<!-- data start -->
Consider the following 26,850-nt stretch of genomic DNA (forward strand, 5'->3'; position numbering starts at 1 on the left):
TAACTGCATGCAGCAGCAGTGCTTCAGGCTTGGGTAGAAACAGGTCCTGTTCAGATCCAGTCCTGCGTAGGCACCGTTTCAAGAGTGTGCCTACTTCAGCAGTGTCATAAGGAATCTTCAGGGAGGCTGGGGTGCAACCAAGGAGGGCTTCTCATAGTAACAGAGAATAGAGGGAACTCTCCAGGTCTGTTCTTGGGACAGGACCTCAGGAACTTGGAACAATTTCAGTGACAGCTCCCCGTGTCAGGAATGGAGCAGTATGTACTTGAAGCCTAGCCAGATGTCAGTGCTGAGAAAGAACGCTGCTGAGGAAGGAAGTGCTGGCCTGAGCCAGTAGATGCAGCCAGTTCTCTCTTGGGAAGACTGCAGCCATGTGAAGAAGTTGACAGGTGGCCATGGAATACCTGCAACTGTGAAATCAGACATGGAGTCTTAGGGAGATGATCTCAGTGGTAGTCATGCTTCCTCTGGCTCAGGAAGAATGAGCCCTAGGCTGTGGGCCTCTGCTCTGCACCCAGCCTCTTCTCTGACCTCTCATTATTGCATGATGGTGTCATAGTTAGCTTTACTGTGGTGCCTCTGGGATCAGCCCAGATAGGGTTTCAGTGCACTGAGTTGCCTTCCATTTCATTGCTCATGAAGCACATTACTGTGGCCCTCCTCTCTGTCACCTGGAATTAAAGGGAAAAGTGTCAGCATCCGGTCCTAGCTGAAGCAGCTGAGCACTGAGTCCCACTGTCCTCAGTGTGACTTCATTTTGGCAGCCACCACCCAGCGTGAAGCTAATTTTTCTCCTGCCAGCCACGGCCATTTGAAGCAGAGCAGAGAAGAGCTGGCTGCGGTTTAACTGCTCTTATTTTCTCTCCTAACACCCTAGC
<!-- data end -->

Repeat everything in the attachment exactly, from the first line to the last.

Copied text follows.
Consider the following 26,850-nt stretch of genomic DNA (forward strand, 5'->3'; position numbering starts at 1 on the left):
TAACTGCATGCAGCAGCAGTGCTTCAGGCTTGGGTAGAAACAGGTCCTGTTCAGATCCAGTCCTGCGTAGGCACCGTTTCAAGAGTGTGCCTACTTCAGCAGTGTCATAAGGAATCTTCAGGGAGGCTGGGGTGCAACCAAGGAGGGCTTCTCATAGTAACAGAGAATAGAGGGAACTCTCCAGGTCTGTTCTTGGGACAGGACCTCAGGAACTTGGAACAATTTCAGTGACAGCTCCCCGTGTCAGGAATGGAGCAGTATGTACTTGAAGCCTAGCCAGATGTCAGTGCTGAGAAAGAACGCTGCTGAGGAAGGAAGTGCTGGCCTGAGCCAGTAGATGCAGCCAGTTCTCTCTTGGGAAGACTGCAGCCATGTGAAGAAGTTGACAGGTGGCCATGGAATACCTGCAACTGTGAAATCAGACATGGAGTCTTAGGGAGATGATCTCAGTGGTAGTCATGCTTCCTCTGGCTCAGGAAGAATGAGCCCTAGGCTGTGGGCCTCTGCTCTGCACCCAGCCTCTTCTCTGACCTCTCATTATTGCATGATGGTGTCATAGTTAGCTTTACTGTGGTGCCTCTGGGATCAGCCCAGATAGGGTTTCAGTGCACTGAGTTGCCTTCCATTTCATTGCTCATGAAGCACATTACTGTGGCCCTCCTCTCTGTCACCTGGAATTAAAGGGAAAAGTGTCAGCATCCGGTCCTAGCTGAAGCAGCTGAGCACTGAGTCCCACTGTCCTCAGTGTGACTTCATTTTGGCAGCCACCACCCAGCGTGAAGCTAATTTTTCTCCTGCCAGCCACGGCCATTTGAAGCAGAGCAGAGAAGAGCTGGCTGCGGTTTAACTGCTCTTATTTTCTCTCCTAACACCCTAGC